was indivisible. Soviet probes, first in Greece and Turkey, later in Angola, Afghanistan, Grenada, and Nicaragua, had a hostile global purpose that transcended the particular country in which they took place. The United States took action in those places, not because of their intrinsic importance, but because U.S. officials concluded that they represented the outlying skirmishes in a war that might one day directly threaten America's survival or independence.

The same political importance cannot be attached to Bosnia and Bosnialike conflicts, in spite of the enormous human suffering caused by such wars. Those struggles do not "matter" to the United States in the same way Cold War era conflicts did. To pretend otherwise places policy formation on an unstable base. For example, it matters little to the United States which of the warring parties in Tajikistan-- the Khojent, Kulab, Garm, or Pamir--comes out on top.(14)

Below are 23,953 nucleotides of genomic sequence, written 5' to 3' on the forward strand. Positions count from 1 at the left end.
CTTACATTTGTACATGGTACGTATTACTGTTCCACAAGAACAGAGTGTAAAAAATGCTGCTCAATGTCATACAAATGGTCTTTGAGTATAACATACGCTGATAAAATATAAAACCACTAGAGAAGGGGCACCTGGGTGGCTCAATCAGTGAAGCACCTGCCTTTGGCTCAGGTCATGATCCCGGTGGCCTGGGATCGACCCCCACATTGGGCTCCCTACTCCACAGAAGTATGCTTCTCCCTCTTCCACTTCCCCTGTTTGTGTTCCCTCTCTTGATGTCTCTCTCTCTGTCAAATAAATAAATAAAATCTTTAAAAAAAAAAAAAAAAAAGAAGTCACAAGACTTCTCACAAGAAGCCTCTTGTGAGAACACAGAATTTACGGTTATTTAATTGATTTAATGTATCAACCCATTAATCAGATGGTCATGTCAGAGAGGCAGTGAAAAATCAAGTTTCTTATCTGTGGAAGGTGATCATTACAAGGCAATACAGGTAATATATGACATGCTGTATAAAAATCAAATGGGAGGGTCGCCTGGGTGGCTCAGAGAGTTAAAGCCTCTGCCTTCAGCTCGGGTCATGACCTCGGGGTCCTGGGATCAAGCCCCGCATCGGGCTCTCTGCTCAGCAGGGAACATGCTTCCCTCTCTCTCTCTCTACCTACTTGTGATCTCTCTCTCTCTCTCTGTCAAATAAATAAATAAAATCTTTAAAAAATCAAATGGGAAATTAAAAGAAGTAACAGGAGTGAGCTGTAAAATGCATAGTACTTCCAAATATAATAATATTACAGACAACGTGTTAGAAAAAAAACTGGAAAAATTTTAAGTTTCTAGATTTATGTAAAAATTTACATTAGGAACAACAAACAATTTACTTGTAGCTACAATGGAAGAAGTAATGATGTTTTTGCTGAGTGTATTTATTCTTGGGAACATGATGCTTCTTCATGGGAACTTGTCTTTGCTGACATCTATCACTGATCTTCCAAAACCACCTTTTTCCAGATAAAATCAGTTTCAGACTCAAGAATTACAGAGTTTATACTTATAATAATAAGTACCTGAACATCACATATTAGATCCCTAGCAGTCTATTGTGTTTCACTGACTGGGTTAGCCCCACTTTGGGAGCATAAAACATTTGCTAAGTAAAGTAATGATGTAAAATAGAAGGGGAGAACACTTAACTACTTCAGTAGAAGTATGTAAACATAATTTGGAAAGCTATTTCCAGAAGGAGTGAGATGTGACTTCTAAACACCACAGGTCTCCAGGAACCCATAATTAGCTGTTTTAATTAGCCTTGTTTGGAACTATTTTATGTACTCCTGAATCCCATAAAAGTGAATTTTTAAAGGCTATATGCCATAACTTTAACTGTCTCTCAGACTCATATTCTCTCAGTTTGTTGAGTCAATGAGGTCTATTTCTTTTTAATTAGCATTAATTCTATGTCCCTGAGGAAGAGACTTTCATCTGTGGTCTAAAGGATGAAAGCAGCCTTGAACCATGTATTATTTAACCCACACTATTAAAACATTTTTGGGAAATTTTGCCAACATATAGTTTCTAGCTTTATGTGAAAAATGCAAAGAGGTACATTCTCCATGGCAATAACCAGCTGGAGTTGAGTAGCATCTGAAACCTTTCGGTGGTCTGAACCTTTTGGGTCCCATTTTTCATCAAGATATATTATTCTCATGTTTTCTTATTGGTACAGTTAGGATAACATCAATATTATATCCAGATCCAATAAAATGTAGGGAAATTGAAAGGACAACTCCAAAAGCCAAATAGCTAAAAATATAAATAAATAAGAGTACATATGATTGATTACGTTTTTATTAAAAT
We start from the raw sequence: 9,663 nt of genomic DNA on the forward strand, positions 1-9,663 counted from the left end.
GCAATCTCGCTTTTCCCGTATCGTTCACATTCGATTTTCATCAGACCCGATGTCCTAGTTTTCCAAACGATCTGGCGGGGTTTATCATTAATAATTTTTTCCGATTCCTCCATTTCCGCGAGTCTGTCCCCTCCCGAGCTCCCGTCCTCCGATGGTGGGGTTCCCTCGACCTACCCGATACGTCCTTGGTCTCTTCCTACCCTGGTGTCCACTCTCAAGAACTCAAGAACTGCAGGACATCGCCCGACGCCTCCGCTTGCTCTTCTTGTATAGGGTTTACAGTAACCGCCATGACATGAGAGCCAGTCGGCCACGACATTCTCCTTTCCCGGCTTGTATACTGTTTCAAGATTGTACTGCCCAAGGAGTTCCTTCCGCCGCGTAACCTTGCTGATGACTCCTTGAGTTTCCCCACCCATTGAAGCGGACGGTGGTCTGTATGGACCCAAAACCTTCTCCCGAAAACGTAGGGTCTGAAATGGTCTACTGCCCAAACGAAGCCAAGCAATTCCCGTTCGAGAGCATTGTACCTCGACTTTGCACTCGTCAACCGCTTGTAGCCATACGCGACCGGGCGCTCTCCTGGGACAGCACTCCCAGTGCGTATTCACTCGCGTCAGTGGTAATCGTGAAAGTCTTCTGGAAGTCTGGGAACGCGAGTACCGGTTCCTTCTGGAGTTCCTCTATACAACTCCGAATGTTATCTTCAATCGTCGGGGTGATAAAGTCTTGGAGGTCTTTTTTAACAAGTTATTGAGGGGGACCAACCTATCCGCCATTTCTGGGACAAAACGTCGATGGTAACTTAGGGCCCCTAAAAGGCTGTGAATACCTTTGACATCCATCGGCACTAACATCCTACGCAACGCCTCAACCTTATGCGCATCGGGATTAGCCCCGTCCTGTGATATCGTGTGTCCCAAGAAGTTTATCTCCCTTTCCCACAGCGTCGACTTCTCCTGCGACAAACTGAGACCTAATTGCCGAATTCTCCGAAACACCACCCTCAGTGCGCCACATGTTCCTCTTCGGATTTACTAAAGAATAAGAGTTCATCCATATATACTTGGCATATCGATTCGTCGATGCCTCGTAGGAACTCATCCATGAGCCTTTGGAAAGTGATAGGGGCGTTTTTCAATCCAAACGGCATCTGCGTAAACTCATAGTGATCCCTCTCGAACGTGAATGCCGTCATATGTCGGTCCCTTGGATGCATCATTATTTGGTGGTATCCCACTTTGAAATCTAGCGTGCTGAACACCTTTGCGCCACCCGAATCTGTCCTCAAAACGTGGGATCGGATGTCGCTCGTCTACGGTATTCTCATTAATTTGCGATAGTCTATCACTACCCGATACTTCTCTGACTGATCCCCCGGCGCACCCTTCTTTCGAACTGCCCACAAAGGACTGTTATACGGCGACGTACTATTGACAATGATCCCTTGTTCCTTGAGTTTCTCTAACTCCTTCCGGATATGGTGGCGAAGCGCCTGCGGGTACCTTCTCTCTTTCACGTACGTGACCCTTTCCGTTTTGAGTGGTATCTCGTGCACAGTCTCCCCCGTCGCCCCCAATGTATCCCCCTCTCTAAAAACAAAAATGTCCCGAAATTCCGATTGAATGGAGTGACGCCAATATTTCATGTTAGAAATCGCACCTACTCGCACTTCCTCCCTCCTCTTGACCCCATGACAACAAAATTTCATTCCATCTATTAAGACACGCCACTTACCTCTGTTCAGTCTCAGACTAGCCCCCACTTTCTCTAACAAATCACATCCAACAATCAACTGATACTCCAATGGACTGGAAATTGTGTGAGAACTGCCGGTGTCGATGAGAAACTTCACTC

The same analysis applies to Bosnia. In 1991 Secretary of State James A. Baker III warned of the dangers arising from the disintegration of Yugoslavia.(15) Nine months later the United States and its allies brushed aside those warnings and led the way in recognizing six republics in the territory of former Yugoslavia. Despite that reversal of policy, no "clear and present" danger to the United States emerged. Similarly, whether the Bosnian Serbs end up in 1995 with 30 percent, 49 percent, 70 percent, or some other percentage of Bosnian territory matters in a wholly different way to the United States than did whether Greece fell to communist rule in 1947.

Instinctively, the American public has grasped that fundamental difference. During much of the Cold War national security ranked as the electorate's primary concern. Today only 9 percent of respondents to polls admit to following the Bosnian situation carefully.(16)